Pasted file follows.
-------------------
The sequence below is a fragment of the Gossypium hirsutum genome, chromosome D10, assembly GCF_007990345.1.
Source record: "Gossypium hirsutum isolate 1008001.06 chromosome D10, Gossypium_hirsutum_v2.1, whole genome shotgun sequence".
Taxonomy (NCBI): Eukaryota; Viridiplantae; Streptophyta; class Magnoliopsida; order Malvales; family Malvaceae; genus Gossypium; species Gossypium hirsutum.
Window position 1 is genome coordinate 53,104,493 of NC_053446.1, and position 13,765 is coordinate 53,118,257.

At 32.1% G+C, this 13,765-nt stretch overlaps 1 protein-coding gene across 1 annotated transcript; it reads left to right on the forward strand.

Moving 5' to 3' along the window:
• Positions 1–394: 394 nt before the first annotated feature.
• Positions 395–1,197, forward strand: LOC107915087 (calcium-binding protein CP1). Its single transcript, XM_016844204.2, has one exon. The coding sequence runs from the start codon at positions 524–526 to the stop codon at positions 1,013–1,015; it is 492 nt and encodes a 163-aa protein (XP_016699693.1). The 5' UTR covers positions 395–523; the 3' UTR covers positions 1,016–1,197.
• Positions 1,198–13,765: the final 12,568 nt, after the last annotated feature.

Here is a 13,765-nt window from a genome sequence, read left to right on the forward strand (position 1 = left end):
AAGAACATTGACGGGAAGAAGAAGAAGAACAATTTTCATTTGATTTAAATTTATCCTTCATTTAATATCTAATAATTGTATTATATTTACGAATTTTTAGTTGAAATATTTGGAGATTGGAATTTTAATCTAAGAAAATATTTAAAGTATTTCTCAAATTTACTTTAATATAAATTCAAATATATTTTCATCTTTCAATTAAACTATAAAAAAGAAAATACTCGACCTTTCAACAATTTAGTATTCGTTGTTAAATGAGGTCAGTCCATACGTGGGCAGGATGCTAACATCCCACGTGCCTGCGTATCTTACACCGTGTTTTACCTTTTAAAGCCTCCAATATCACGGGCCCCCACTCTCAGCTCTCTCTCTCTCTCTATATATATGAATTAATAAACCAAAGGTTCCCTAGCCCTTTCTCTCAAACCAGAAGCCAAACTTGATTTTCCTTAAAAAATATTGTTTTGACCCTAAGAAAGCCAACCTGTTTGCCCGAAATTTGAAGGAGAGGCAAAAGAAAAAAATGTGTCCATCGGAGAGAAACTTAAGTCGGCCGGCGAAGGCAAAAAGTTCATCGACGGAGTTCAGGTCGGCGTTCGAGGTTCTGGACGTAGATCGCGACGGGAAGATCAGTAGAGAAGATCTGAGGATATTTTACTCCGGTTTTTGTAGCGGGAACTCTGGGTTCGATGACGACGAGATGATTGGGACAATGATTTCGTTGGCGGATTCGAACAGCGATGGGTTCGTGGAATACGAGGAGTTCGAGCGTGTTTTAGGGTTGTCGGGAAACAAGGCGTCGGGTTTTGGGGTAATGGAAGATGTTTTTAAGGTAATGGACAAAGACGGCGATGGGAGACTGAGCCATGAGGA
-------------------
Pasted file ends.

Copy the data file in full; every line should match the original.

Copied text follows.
The sequence below is a fragment of the Gossypium hirsutum genome, chromosome D10, assembly GCF_007990345.1.
Source record: "Gossypium hirsutum isolate 1008001.06 chromosome D10, Gossypium_hirsutum_v2.1, whole genome shotgun sequence".
Taxonomy (NCBI): Eukaryota; Viridiplantae; Streptophyta; class Magnoliopsida; order Malvales; family Malvaceae; genus Gossypium; species Gossypium hirsutum.
Window position 1 is genome coordinate 53,104,493 of NC_053446.1, and position 13,765 is coordinate 53,118,257.

At 32.1% G+C, this 13,765-nt stretch overlaps 1 protein-coding gene across 1 annotated transcript; it reads left to right on the forward strand.

Moving 5' to 3' along the window:
• Positions 1–394: 394 nt before the first annotated feature.
• Positions 395–1,197, forward strand: LOC107915087 (calcium-binding protein CP1). Its single transcript, XM_016844204.2, has one exon. The coding sequence runs from the start codon at positions 524–526 to the stop codon at positions 1,013–1,015; it is 492 nt and encodes a 163-aa protein (XP_016699693.1). The 5' UTR covers positions 395–523; the 3' UTR covers positions 1,016–1,197.
• Positions 1,198–13,765: the final 12,568 nt, after the last annotated feature.

Here is a 13,765-nt window from a genome sequence, read left to right on the forward strand (position 1 = left end):
AAGAACATTGACGGGAAGAAGAAGAAGAACAATTTTCATTTGATTTAAATTTATCCTTCATTTAATATCTAATAATTGTATTATATTTACGAATTTTTAGTTGAAATATTTGGAGATTGGAATTTTAATCTAAGAAAATATTTAAAGTATTTCTCAAATTTACTTTAATATAAATTCAAATATATTTTCATCTTTCAATTAAACTATAAAAAAGAAAATACTCGACCTTTCAACAATTTAGTATTCGTTGTTAAATGAGGTCAGTCCATACGTGGGCAGGATGCTAACATCCCACGTGCCTGCGTATCTTACACCGTGTTTTACCTTTTAAAGCCTCCAATATCACGGGCCCCCACTCTCAGCTCTCTCTCTCTCTCTATATATATGAATTAATAAACCAAAGGTTCCCTAGCCCTTTCTCTCAAACCAGAAGCCAAACTTGATTTTCCTTAAAAAATATTGTTTTGACCCTAAGAAAGCCAACCTGTTTGCCCGAAATTTGAAGGAGAGGCAAAAGAAAAAAATGTGTCCATCGGAGAGAAACTTAAGTCGGCCGGCGAAGGCAAAAAGTTCATCGACGGAGTTCAGGTCGGCGTTCGAGGTTCTGGACGTAGATCGCGACGGGAAGATCAGTAGAGAAGATCTGAGGATATTTTACTCCGGTTTTTGTAGCGGGAACTCTGGGTTCGATGACGACGAGATGATTGGGACAATGATTTCGTTGGCGGATTCGAACAGCGATGGGTTCGTGGAATACGAGGAGTTCGAGCGTGTTTTAGGGTTGTCGGGAAACAAGGCGTCGGGTTTTGGGGTAATGGAAGATGTTTTTAAGGTAATGGACAAAGACGGCGATGGGAGACTGAGCCATGAGGA